Facebook which acquired WhatsApp in 2014 made an official announcement of its intention to coordinate Facebook and WhatsApp to offer “better friend suggestions and show you more relevant ads if you have an account with them.” While Facebook may be acting in good faith, the EU Commission thinks that this will constitute a breach of an existing data protection law. The UK has denied Facebook the access to allow UK citizens WhatsApp data beyond the purpose of chatting.
The EU commission maintains that the Data Protection Act allows people the right to privacy and WhatsApp’s attempt to coordinate both Apps defeats the consumers’ rights. Given this, WhatsApp has signed an undertaken that stipulates that they have given “a public commitment not to share personal data with Facebook until they can do so in compliance with the upcoming General Data Protection Regulation which comes into force in May this year.”
The new rules by the legislation offer individuals the right to know every information that an organisation has about them. This is contrary to what applies currently. Nobody has an idea of the information that Facebook has gathered about people through their contacts on his platform. When it first made the official announcement, it was significantly criticised by Elizabeth Denham, UK’s information commissioner. She said that the firm was misleading the users as it did not obtain valid consent from them.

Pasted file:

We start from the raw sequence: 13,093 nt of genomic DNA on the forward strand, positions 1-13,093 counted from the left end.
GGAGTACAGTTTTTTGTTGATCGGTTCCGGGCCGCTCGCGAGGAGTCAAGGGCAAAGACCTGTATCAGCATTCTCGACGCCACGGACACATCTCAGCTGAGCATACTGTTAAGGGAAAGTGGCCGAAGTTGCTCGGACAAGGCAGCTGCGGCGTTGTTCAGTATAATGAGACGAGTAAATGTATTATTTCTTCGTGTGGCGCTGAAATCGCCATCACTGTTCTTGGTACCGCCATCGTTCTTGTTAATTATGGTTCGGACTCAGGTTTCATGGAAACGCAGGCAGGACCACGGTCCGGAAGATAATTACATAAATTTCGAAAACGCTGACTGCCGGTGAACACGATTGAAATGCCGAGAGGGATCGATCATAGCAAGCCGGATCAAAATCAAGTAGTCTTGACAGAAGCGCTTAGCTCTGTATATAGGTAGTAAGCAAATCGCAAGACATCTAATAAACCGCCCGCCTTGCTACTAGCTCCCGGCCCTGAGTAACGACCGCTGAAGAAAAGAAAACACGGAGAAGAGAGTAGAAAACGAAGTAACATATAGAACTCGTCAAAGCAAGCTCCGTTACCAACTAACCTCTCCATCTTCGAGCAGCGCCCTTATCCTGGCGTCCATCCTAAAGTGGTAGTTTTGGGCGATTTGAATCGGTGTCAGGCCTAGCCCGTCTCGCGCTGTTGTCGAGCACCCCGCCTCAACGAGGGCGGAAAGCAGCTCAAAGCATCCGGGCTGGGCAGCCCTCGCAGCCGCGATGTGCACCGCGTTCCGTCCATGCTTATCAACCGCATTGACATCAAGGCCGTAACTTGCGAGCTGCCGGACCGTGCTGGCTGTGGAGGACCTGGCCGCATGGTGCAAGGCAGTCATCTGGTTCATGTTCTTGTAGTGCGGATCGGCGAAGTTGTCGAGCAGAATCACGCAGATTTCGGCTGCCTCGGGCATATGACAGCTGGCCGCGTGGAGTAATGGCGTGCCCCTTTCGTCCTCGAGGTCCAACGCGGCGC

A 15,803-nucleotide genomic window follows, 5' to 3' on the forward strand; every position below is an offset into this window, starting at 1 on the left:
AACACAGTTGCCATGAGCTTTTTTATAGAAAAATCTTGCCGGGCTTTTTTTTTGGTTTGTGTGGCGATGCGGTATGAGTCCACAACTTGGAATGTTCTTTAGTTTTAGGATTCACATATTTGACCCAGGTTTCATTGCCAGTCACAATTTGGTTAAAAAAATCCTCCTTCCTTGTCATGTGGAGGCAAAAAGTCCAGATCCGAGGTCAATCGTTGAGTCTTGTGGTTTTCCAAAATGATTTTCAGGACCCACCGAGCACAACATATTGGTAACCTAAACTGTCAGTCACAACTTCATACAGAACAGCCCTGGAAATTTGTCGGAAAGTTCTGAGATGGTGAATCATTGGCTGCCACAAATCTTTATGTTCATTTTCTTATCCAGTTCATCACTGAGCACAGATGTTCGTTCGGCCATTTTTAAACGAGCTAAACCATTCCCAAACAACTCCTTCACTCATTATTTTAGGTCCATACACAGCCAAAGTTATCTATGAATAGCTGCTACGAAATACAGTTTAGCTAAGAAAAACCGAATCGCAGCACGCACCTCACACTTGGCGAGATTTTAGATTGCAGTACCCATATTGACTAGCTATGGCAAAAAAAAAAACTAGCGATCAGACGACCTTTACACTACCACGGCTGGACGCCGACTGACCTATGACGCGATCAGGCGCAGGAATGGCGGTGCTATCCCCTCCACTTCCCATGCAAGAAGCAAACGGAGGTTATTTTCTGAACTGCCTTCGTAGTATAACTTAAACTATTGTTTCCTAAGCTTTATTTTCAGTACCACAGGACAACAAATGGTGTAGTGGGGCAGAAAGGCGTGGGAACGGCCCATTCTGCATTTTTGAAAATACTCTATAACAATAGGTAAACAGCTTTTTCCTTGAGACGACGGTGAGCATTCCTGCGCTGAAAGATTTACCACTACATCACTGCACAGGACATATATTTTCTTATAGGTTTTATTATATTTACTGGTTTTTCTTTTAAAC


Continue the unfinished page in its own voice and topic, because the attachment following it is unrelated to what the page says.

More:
However, when queried about this last year, he responded that granting access to the information gathered could translate to privacy violation to the users that have provided their data. The useful information has always been relevant to business owners to create custom audiences for advertising campaigns.
Elizabeth Denham, the information commissioner, sited that France was on the verge of inciting an enforcement action against the firm to ban data-sharing. Meanwhile, a law banning data-sharing has already taken in Germany earlier this month. The same fate holds the social firm in the UK; nevertheless, the information commissioner stresses that signing an undertaking will not be the end of the story as she will monitor the social media firm carefully to ensure its adherence to the forthcoming General Data Protection regulation.
If Facebook is indeed acting in “good faith” like it expects other organisations which advertise on its platform, why has it refused to offer an option to let people opt out of data-sharing?